Dozens of people showed up Thursday to provide comment to the City Council in a heated meeting.
Randy Humphreys said he was homeless for 11 years and that he waited five years for an opening in an affordable housing complex. Housed for the past year, he came to the meeting to oppose the measure and said large, sanctioned campsites could be dangerous.
“There are gonna be fights. There could be shootings. There could be disasters waiting to happen if you stick 500 people in one area,” he said. “It’s unethical.”
But Monica Cory, who described her neighborhood as being taken over by tents, broken down RVs, litter and drugs, said she was “enthusiastic” about the measure.
“Anyone in recovery will tell you that you have to hit rock bottom before you can get better. But there is no rock bottom in my neighborhood, where people can live wherever they want without consequences or behavioral expectations,” she said.
Denver, Colorado, and Austin, Texas, have also passed ordinances both banning public camping and allowing sanctioned campsites. Denver has opened several “safe outdoor spaces” since 2020 where tents, food and other services are provided. In Austin, the Esperanza community is a sanctioned encampment that serves about 150 people and is currently constructing 200 individual shelter units.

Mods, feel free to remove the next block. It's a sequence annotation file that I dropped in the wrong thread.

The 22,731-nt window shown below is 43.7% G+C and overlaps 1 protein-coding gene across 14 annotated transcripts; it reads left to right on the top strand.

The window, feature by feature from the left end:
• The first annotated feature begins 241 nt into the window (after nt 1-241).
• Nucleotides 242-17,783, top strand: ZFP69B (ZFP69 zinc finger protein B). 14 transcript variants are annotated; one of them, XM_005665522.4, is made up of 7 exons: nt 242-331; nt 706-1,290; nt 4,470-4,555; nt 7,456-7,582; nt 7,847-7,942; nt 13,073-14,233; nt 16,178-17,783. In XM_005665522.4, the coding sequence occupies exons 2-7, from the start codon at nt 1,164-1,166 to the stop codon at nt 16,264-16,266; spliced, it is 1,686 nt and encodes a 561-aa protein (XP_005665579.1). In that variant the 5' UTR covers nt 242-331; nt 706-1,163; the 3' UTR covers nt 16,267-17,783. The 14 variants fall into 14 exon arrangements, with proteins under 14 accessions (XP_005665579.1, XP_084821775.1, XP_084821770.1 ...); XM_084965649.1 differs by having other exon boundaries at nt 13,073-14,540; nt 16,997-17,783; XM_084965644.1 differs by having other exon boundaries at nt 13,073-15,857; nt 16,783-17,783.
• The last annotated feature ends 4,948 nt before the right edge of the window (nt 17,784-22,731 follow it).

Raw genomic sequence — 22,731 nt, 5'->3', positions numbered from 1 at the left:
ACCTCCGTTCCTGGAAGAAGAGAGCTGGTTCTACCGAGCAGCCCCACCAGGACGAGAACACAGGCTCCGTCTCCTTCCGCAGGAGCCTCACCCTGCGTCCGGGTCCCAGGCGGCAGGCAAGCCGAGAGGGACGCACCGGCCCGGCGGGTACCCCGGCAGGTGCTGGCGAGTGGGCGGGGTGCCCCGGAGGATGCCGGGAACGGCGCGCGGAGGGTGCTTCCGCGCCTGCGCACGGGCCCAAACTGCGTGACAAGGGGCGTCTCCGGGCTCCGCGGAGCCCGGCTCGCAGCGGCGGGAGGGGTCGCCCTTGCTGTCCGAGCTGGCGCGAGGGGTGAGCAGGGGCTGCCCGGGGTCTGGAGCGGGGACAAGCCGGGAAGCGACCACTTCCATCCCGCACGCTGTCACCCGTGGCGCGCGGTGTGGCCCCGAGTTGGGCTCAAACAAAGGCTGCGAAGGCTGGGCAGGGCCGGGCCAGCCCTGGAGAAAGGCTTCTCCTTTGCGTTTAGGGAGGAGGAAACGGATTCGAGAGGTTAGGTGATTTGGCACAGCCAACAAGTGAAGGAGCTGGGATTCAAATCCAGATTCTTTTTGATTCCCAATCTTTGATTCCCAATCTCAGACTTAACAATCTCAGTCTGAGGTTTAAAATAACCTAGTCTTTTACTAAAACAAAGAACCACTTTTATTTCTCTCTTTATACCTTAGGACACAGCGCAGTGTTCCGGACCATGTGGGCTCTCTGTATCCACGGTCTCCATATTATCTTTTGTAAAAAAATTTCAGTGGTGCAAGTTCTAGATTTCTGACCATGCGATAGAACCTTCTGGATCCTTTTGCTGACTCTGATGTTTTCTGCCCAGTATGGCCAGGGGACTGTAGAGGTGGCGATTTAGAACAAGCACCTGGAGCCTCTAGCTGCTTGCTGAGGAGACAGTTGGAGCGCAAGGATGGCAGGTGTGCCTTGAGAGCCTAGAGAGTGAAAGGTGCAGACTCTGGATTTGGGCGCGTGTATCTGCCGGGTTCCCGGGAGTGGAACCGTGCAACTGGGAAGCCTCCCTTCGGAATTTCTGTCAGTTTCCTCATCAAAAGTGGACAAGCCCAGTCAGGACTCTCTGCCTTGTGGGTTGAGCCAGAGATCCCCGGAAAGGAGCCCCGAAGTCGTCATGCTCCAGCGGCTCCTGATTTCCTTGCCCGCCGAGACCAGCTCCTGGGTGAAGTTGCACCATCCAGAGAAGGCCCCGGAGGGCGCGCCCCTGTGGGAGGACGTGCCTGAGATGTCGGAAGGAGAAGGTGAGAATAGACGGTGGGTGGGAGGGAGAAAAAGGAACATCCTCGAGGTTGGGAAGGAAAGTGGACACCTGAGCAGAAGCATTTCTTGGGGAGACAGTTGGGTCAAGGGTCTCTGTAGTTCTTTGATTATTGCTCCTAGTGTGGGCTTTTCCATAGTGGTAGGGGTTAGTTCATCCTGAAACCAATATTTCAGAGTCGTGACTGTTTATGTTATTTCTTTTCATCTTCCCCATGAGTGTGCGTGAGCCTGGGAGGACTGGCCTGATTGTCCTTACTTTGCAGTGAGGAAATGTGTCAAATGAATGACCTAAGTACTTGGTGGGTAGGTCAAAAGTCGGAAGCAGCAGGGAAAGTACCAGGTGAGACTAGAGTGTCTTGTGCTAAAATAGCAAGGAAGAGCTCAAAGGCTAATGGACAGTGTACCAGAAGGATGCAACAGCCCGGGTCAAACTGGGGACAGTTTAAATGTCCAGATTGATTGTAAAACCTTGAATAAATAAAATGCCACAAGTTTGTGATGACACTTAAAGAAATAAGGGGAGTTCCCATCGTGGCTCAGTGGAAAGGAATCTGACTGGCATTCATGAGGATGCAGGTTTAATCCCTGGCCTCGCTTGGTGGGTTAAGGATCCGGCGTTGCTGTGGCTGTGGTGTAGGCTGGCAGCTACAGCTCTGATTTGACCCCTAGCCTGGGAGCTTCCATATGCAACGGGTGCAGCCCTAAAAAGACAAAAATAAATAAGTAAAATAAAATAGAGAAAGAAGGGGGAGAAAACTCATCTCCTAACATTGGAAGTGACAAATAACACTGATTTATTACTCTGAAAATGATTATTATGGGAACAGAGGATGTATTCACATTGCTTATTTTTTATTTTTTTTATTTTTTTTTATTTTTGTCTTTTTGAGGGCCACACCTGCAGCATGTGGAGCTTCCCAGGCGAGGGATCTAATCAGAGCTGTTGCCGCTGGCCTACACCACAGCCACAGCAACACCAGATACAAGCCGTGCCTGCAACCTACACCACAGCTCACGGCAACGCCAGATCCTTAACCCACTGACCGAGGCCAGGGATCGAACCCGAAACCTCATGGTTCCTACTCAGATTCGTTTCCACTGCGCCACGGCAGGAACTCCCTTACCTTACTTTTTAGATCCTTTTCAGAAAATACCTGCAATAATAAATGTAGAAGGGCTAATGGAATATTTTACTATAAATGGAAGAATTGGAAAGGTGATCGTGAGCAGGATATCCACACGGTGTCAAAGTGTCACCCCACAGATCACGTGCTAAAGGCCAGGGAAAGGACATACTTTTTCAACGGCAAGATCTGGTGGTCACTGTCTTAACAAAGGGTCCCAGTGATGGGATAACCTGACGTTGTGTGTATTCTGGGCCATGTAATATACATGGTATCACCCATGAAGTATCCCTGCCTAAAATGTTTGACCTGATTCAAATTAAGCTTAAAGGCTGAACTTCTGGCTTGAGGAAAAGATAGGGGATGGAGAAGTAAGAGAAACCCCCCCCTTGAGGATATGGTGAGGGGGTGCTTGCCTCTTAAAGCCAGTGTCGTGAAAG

The Cicero Institute, which wrote the model legislation that inspired many of the recent camping ban policies, says creating specific areas where camping is permitted can be a faster solution for cities compared to building affordable housing.
“One of the biggest problems that sanctioned camping is trying to address is just the unbelievable difficulty of getting more shovels in the ground to get shelter or other sorts or services available for the homeless,” said Judge Glock, the group’s senior director of policy and research.
“The answer can’t possibly be for these cities, wait two or three decades and we’re going to build enough permanent housing. In the meantime, we’re going to see tens of thousands of people die out on the streets,” Glock said.
But many homeless advocates say that a “housing first” approach is the only way to address the underlying factors that cause homelessness.
“Rounding people up with nowhere else to go is not only cruel and impractical, but forcing them into giant camps cannot possibly be a culturally competent or equitable situation,” Mark Guzman, founder of the food nonprofit MealsonUsPDX, said at a contentious Portland City Council meeting last week.
“If you truly want to end homelessness, the only way forward is with housing first,” said Guzman, who said he previously experienced homelessness himself. “People need love, compassion and resources to escape a situation of homelessness.”
Claire Rush is a corps member for the Associated Press/Report for America Statehouse News Initiative. Report for America is a nonprofit national service program that places journalists in local newsrooms to report on undercovered issues. Follow Claire on Twitter.